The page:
13 February, 2017

Judges should S.T.O.P. Misquoting the Constitution

While the app that I published to Google Play on New Year's Eve does indeed specifically refer to the Bible in its description and strings, it should be noted that the Bible is not the only document out there that the method that this app educates on is applicable to. An example of a piece of another document that was misquoted was the Ninth Circuit case Washington v. Trump, in which the people making the ruling ruled, while completely ignorant of context and of other laws, that President Donald Trump's travel ban on certain Muslim-majority countries violates the Establishment Clause, in spite of the fact that the Constitution was written for citizens, not for aliens. They should have thought about it further by thinking the same way that I, at least, think about the Bible — that is, by application of exegesis to the Constitution.

What is the situation or setting of the Establishment Clause? It's 1790 in the brand-new United States of America. Having been fed up with how hypocritical the Church of England has been with them, stifling the freedoms of Jews and of other sects of Christianity, the Founding Fathers had decided that enough is enough, and decided that the federal government should not give one church or synagogue official favor over any other. Were there Muslims in early America? Perhaps as slaves, but slaves were not US citizens until 1868. Did the Founding Fathers intend to give resident aliens constitutional rights? Per the Alien and Sedition Acts, supported by many of the Constitution's authors, the answer to that would be "No".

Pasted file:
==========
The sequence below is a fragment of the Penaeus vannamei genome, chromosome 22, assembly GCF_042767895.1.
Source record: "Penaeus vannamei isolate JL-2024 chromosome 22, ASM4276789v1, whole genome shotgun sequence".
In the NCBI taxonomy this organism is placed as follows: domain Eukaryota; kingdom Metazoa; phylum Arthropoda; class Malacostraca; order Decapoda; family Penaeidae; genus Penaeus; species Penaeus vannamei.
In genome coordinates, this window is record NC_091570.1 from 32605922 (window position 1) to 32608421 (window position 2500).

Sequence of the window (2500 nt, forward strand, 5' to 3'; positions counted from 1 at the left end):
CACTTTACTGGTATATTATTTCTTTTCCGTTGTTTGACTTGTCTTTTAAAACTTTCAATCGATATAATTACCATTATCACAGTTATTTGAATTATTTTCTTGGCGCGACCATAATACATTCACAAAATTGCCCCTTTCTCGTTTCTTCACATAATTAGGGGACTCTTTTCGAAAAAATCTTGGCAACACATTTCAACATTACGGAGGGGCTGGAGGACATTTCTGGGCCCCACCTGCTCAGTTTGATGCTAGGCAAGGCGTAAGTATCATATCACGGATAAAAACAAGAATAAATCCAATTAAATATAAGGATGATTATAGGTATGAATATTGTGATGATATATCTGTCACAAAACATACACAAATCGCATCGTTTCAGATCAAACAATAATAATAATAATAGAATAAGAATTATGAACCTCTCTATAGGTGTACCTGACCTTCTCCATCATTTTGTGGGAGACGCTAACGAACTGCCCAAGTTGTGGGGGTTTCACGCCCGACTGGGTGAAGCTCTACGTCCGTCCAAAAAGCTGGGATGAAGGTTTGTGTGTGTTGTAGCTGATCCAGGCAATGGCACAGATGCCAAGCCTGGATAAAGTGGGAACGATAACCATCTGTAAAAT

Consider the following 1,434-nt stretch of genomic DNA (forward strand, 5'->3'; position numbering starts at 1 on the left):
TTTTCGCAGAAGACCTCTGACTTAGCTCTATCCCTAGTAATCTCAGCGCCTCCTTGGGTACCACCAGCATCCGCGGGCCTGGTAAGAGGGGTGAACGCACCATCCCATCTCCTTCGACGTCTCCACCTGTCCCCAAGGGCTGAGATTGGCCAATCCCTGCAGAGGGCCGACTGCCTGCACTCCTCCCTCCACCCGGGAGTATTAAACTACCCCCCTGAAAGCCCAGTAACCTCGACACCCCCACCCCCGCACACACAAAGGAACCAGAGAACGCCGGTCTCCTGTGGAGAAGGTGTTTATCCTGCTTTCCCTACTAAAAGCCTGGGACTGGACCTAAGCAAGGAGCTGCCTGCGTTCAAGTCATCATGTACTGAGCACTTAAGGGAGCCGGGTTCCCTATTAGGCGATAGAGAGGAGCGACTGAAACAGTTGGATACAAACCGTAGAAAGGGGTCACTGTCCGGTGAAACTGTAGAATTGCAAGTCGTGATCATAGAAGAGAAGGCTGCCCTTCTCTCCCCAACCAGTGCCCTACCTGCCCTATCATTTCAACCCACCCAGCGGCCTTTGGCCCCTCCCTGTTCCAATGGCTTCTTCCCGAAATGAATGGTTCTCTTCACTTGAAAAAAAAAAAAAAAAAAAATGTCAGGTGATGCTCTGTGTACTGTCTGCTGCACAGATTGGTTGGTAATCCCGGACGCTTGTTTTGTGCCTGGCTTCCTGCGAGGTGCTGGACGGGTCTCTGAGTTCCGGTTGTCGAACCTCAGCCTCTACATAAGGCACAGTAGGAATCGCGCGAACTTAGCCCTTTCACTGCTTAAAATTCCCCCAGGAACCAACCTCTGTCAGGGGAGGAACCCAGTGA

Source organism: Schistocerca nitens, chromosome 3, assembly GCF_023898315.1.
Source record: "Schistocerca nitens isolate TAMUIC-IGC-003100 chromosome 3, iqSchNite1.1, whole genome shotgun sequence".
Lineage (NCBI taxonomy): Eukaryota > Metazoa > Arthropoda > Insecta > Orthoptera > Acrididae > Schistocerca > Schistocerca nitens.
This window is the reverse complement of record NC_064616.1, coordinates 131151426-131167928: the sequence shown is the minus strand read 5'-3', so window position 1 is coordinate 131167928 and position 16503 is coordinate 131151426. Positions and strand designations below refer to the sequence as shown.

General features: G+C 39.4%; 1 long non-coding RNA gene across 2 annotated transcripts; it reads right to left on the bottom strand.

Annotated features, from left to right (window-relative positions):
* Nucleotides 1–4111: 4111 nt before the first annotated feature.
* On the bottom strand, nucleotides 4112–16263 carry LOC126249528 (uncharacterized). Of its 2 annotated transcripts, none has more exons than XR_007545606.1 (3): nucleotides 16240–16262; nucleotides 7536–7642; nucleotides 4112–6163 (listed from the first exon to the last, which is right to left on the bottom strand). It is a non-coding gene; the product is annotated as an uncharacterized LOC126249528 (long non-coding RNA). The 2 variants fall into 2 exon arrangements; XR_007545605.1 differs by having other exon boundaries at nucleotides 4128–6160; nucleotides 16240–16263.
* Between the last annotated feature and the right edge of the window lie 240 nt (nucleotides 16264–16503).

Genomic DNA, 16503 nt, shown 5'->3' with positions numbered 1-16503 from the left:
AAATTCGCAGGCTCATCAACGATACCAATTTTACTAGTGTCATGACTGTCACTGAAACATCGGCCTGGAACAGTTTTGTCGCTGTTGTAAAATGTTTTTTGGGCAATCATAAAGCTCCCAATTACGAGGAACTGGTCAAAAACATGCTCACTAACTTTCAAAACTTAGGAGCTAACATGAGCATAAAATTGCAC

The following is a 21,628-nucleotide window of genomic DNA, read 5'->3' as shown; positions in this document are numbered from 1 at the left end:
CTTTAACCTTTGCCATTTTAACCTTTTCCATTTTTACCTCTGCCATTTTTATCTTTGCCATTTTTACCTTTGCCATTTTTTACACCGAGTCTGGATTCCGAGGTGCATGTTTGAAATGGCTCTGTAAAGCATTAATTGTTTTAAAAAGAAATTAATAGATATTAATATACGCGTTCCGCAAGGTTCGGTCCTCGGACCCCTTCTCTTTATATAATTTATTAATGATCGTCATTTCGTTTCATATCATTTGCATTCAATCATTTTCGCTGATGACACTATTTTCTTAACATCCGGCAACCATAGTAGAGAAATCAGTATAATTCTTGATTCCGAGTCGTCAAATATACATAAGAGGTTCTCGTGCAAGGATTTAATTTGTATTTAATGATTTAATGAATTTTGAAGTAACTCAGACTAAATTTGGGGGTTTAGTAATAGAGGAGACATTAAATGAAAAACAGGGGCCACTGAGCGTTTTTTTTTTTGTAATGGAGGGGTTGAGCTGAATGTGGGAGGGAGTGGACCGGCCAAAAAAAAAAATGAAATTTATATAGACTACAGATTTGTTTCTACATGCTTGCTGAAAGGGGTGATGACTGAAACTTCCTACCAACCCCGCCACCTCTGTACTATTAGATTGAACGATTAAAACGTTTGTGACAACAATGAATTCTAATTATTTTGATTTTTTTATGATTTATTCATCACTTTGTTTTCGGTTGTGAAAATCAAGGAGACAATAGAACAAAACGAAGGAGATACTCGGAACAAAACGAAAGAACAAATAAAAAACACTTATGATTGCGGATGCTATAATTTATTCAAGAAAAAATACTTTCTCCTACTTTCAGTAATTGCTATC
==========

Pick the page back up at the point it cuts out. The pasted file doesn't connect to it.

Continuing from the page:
The type of literature that the Establishment Clause conveys, meanwhile, is obvious: a statement expressly forbidding the government from exercising a power that other governments at the time exercised on a regular basis. The Establishment Clause's object is, of course, whether or not the federal government should make one religion or sect thereof the official religion and outlaw all the others, and the prescription of the Establishment Clause is that the government refrain from doing the above. Does a restriction on immigration from certain parts of the world have anything to do with literally establishing an official religion for the United States, which is the only act — the ONLY act — that the Establishment Clause condemns? No. US citizens can still choose whatever religion they want to regardless.